It think the hybrid owners need to wake up and realize that their are effective alternatives on the horizon and quite stereotyping diesel as a dirty fuel. And as for gasoline direct injection, it is extremely viable but not available yet and I would say definitely the next best technology to look out for. And E85 flexifuel? any car can run on that with simple mods, hell all of brazil runs on flexifuel, the problem is flexifuel is not offered at many gas stations in the states so whats the point? It’s called greenwashing people, all the american car companies advertise that their cars can run on E85, and people think they are clean but the clean fuel is unavailable. And speak of greenwashing the chevy malibu hybrid? what a fucking joke, apparently it is barely an improvement over the original. Don’t discount other technologies, hybrid’s are not necessarily the be all and end all.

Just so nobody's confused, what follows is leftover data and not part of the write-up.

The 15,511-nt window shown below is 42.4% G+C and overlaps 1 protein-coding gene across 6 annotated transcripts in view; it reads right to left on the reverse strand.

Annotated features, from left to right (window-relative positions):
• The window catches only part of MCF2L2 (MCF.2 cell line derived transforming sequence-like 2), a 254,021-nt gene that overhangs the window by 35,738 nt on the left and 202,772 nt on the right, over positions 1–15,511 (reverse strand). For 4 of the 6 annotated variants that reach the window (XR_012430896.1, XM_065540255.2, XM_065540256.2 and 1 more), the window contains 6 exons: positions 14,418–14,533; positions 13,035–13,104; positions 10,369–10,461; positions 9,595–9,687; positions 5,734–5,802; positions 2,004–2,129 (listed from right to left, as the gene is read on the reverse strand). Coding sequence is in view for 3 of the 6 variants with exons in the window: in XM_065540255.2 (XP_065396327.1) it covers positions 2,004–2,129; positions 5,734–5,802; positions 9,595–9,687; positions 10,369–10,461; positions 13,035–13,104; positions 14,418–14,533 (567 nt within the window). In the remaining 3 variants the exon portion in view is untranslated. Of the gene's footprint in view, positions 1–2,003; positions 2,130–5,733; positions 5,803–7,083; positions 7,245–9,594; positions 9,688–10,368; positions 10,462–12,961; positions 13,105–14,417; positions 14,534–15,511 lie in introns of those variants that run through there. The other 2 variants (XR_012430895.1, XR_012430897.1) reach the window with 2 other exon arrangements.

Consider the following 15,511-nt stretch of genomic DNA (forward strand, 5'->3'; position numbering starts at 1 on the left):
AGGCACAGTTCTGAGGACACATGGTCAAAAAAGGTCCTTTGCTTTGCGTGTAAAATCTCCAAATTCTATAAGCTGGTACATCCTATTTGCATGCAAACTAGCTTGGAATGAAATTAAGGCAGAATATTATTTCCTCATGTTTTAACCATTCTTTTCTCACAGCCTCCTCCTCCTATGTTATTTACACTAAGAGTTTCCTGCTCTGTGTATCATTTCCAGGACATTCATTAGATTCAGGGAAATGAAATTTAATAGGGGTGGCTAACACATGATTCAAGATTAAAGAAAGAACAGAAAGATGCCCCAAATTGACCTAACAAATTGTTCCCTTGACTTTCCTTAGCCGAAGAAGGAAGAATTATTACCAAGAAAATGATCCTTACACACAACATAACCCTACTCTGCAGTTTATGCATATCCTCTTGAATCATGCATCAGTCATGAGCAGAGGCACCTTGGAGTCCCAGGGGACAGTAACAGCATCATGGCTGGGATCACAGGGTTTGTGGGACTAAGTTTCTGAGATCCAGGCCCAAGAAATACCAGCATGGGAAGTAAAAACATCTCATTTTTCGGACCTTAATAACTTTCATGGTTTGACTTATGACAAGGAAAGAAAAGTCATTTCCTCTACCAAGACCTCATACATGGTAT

• maggiedon

    I believe that Mercedes is actually looking to the future with the new cars, the financial crisis won’t last forever and people will have increased interest on SUVs again, why not meet their expectations with a hybrid? Mercedes is not all about luxury, you can actually find Mercedes Benz Parts on reasonable prices, after all each car brand is addressed to it’s own market niche.